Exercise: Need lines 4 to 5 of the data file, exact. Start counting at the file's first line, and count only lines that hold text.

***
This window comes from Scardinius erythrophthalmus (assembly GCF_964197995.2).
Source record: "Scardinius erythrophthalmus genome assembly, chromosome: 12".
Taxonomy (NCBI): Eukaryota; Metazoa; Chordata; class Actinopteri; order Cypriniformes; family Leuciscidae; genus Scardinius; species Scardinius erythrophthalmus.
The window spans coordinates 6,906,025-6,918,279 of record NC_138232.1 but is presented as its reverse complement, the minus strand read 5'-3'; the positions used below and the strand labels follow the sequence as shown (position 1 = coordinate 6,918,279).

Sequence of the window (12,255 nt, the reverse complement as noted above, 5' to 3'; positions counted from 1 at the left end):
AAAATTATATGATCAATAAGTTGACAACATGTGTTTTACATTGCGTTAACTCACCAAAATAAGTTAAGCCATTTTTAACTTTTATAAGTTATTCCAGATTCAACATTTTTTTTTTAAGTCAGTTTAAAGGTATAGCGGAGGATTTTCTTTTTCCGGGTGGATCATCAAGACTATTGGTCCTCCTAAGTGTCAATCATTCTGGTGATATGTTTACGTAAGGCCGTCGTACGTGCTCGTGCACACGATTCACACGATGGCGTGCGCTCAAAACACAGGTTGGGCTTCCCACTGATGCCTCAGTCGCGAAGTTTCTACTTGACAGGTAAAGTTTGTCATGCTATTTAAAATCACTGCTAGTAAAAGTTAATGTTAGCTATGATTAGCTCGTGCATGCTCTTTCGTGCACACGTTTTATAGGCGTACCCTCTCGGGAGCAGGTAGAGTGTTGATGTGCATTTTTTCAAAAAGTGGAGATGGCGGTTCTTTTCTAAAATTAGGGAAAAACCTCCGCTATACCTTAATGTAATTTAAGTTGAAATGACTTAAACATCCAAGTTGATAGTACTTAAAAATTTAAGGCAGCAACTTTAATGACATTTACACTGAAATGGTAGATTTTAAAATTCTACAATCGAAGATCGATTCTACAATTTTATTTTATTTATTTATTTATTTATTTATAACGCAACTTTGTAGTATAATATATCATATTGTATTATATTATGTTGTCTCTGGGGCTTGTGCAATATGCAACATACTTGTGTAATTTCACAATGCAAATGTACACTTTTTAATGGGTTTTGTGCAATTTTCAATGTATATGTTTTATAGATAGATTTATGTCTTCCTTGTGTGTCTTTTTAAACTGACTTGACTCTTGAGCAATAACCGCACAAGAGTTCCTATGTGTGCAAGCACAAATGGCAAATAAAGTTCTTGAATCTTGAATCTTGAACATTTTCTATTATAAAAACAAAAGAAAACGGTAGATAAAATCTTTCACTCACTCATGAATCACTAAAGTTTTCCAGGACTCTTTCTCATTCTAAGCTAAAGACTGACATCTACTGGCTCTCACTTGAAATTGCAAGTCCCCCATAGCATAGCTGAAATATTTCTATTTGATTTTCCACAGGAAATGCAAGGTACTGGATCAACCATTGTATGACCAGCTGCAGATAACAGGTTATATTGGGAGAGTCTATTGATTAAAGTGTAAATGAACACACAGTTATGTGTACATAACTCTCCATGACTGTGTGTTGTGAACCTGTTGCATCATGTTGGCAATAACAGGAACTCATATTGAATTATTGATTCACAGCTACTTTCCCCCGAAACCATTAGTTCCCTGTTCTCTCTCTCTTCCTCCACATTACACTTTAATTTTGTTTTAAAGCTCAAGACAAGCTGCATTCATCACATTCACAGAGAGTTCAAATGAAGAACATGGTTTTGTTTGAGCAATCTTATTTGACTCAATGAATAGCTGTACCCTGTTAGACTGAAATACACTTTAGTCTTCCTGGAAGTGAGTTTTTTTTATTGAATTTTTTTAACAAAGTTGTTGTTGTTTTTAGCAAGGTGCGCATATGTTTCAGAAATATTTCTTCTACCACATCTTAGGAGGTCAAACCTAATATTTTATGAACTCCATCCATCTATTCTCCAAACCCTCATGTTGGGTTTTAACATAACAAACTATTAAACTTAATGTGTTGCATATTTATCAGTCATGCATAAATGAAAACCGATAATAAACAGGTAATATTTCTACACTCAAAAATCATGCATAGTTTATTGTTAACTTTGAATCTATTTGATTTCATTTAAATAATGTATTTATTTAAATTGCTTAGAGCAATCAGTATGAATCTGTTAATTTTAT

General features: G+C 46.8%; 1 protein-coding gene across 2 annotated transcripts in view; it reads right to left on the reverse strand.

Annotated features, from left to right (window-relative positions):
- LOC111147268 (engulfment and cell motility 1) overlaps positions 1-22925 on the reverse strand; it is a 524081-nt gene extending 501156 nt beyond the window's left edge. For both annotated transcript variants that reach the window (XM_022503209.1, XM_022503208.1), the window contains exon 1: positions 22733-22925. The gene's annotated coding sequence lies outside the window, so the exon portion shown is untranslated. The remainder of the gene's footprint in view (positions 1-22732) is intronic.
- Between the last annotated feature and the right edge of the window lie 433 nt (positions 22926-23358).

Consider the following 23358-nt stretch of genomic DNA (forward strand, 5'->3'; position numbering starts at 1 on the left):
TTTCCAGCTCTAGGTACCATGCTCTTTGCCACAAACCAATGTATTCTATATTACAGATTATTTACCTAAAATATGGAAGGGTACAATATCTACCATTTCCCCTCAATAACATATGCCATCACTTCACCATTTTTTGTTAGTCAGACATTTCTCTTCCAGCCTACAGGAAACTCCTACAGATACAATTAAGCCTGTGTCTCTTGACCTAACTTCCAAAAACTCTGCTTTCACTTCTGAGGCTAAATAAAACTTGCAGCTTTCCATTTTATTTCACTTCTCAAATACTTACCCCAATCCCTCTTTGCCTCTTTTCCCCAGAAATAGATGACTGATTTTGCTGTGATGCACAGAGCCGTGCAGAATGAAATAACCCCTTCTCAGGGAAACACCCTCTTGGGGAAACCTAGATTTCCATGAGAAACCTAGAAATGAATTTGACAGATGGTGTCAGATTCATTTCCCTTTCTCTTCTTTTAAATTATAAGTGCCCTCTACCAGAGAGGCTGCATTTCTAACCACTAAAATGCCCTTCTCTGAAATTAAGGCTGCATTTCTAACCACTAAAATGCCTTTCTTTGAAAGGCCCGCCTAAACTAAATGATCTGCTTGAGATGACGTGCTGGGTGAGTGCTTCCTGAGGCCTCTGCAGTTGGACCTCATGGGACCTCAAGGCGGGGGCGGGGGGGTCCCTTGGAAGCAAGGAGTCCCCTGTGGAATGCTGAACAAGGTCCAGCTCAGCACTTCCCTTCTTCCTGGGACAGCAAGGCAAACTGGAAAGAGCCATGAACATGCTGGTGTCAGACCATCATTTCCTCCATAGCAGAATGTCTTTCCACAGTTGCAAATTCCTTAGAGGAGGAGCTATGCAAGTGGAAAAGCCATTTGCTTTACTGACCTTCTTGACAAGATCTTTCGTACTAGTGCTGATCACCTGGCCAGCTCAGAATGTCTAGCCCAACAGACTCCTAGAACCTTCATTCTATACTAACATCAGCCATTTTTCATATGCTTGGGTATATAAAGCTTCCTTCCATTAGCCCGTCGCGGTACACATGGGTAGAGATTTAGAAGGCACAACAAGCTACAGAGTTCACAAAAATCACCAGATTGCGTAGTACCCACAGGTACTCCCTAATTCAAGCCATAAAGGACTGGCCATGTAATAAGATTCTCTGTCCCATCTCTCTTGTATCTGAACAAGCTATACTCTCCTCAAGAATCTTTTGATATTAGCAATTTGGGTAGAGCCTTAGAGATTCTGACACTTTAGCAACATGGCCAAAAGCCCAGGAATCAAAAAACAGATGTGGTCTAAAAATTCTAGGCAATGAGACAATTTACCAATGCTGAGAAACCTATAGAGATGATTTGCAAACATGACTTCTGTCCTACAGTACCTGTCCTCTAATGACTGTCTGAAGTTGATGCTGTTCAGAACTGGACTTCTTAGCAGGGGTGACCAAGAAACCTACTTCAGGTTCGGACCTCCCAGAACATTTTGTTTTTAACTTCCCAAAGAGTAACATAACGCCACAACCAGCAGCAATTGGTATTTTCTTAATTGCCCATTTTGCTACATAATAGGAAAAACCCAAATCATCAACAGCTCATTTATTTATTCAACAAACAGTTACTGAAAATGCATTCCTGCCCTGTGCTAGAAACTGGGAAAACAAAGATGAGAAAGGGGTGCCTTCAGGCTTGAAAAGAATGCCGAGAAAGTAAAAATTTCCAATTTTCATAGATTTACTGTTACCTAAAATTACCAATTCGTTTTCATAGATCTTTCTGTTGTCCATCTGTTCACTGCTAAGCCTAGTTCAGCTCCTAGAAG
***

The window spans coordinates 6,906,025-6,918,279 of record NC_138232.1 but is presented as its reverse complement, the minus strand read 5'-3'; the positions used below and the strand labels follow the sequence as shown (position 1 = coordinate 6,918,279).

Sequence of the window (12,255 nt, the reverse complement as noted above, 5' to 3'; positions counted from 1 at the left end):